Early pledging targets storm victims

Federal workers

September 09, 1992|By Carol Emert | Carol Emert,States News Service

WASHINGTON -- Federal employees can make charitable donations to the victims of Hurricane Andrew sooner rather than later, thanks to emergency measures taken by the Office of Personnel Management's Combined Federal Campaign (CFC).

The CFC, through which government workers can donate to charities through payroll deductions, normally collects contributions during six-week campaigns held at federal workplaces around the country in the fall of each year. But so many federal employees expressed a desire to help out the hurricane victims that OPM is allowing people to fill out pledge cards early.

Hurricane relief donors can make out checks for the full amount of the gift, rather than having it deducted from their paychecks in piecemeal fashion over the course of the year.

The normally scheduled six-week campaigns, which begin no earlier than Sept. 1 and end no later than Nov. 15, will go ahead as planned at each of the 480 participating workplaces. Last year $204 million was raised by CFC for dozens of charities -- $4.5 million was raised in Baltimore and $35 million was donated in the Washington area.

CFC director Dennis Matteotti says it's impossible to predict whether federal workers will cough up more money this year than usual, or will deduct their Hurricane Andrew gifts from their total charitable giving.

"Federal employees have demonstrated year in and year out that they are very generous, and every year we break our total for giving," even with the threat of reductions in force (RIFs) and furloughs, he says.

An initial list of charitable groups working with the disaster victims includes the American Red Cross, Catholic Charities USA, Child Welfare League of America, Congress of National Black Churches, Lions Club International Foundation, National Urban League, Rotary Foundation, Salvation Army, United Way of America and USO.

Federal employee unions also are getting into the act, with hurricane relief funds for members.

The National Treasury Employees Union can give to fellow members through a special ftnd at the Federal Employees Education and Assistance Fund.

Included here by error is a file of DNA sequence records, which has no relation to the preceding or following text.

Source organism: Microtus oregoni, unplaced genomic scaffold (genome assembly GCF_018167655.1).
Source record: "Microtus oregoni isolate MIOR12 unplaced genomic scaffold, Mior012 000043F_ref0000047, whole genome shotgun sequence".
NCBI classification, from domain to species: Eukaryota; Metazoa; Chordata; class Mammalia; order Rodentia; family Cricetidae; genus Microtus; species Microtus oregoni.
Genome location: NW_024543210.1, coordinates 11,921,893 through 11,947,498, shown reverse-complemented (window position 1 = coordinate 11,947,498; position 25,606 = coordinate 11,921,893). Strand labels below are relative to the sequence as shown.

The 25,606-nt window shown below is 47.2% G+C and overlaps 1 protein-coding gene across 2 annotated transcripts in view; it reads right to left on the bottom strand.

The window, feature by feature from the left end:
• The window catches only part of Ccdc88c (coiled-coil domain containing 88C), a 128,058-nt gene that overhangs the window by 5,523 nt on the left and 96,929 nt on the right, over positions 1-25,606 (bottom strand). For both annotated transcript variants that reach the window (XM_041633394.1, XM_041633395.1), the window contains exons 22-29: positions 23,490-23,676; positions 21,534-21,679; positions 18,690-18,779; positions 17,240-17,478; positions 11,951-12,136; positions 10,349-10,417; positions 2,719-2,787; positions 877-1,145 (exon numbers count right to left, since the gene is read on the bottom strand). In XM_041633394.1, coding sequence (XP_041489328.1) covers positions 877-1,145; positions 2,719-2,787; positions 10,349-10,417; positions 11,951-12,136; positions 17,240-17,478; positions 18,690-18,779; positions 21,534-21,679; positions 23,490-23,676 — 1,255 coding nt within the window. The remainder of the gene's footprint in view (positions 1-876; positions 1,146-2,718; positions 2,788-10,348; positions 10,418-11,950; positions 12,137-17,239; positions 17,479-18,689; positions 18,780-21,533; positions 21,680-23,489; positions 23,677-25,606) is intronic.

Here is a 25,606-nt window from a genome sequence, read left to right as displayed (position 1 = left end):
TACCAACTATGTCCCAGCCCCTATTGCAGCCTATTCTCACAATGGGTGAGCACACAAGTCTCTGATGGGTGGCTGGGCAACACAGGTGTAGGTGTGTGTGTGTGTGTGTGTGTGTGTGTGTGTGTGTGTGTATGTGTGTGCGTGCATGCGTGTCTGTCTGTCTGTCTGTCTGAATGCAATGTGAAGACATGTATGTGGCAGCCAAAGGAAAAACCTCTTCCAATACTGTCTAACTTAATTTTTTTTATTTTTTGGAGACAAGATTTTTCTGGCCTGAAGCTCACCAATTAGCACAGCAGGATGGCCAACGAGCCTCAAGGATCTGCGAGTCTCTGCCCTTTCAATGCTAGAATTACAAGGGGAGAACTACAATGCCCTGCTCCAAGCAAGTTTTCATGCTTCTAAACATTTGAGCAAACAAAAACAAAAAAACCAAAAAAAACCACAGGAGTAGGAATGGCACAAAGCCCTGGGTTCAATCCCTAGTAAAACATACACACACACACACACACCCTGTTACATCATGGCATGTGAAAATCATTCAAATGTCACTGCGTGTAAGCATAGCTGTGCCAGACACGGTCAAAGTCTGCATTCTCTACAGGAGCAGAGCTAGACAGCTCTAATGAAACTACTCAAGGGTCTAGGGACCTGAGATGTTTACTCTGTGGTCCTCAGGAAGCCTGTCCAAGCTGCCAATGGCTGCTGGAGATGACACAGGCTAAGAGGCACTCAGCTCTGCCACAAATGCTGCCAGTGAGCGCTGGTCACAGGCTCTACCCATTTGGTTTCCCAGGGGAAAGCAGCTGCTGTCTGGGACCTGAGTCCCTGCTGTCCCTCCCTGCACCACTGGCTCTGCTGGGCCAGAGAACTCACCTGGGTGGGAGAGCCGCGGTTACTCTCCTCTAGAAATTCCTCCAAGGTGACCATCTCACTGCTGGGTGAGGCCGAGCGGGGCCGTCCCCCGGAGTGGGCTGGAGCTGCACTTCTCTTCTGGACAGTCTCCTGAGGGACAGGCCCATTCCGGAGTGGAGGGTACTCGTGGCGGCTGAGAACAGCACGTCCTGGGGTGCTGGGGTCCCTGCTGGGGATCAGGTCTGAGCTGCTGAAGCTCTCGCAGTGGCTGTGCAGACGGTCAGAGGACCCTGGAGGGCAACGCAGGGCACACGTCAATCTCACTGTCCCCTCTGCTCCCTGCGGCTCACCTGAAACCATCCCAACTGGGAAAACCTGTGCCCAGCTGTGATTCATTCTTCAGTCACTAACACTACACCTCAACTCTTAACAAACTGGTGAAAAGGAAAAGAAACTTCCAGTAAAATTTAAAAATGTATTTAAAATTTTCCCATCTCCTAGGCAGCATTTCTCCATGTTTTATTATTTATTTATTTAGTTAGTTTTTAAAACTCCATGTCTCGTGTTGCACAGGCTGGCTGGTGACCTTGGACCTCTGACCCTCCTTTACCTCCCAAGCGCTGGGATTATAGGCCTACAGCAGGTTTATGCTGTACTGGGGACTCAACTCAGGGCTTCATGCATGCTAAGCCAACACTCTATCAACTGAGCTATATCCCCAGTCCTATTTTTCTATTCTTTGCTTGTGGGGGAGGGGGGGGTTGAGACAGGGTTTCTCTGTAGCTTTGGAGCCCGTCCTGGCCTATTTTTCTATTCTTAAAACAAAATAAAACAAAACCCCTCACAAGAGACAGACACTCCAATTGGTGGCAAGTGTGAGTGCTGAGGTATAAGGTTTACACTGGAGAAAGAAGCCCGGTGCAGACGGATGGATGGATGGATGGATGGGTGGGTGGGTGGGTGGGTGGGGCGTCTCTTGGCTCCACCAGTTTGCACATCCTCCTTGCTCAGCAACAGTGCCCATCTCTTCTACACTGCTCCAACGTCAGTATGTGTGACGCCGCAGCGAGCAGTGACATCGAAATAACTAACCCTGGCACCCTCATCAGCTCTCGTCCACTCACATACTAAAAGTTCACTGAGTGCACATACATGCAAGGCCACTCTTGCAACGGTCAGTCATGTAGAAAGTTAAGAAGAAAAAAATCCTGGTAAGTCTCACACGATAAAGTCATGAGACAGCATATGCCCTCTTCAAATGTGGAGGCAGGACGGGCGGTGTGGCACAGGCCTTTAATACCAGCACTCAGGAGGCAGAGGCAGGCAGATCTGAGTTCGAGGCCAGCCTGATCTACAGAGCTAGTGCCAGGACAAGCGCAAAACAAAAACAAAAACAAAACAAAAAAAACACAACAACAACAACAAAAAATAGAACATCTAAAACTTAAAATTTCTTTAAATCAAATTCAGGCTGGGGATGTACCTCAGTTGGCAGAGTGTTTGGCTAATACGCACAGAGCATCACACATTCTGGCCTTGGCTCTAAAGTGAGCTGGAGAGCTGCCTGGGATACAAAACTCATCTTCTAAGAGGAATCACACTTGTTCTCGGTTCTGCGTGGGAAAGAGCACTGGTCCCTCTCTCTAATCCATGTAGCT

The money will be disbursed in $100 grants for dozens of hard-hit NTEU members, mainly Florida employees of the Customs Service, Internal Revenue Service and Department of Health and Human Services.

Information is available from NTEU headquarters at (202) 783-4444. Contributions to the NTEU-FEEA fund should be sent to 8441 West Bowles, Suite 200, Littleton, Colo. 80123.

The American Federation of Government Employees announced yesterday that it has established a disaster relief fund with a $10,000 start-up gift from the headquarters office in Washington. Donations can be sent to the AFGE Disaster Relief Fund, AFGE Fifth District Office, 510 Plaza Drive, Suite 2510, College Park, Ga. 30349.

AFGE members also are being asked to collect food and supplies that can be sent to hurricane victims.

AFGE's National Immigration and Naturalization Service Council has set up a separate fund for its employees, also with a $10,000 base gift from AFGE accounts.

Donations can be made to the Hurricane Andrew Relief Fund, c/o Mildred Williams, Local 3123, P.O. Box 3192, Atlanta, Ga. 30302.

Annuity confusion:

A new bill by Rep. Constance Morella, R-8th, would help some surviving spouses of government retirees by eliminating a confusing and burdensome payment that currently is on the books.

The bill, introduced in August, pertains to any husband or wife of a federal retiree who is not the retiree's first spouse and who married the former federal worker after he or she retired.

Under current law, a retiree can have deductions taken from his or her monthly benefits check that will go to his or her spouse if the spouse lives longer than the retiree.

But if the spouse dies before the retiree and the retiree halts the deductions from his or her monthly check, any future spouse of the retiree will have to pay back the "missed" deductions before he or she can begin to collect survivor's benefits.

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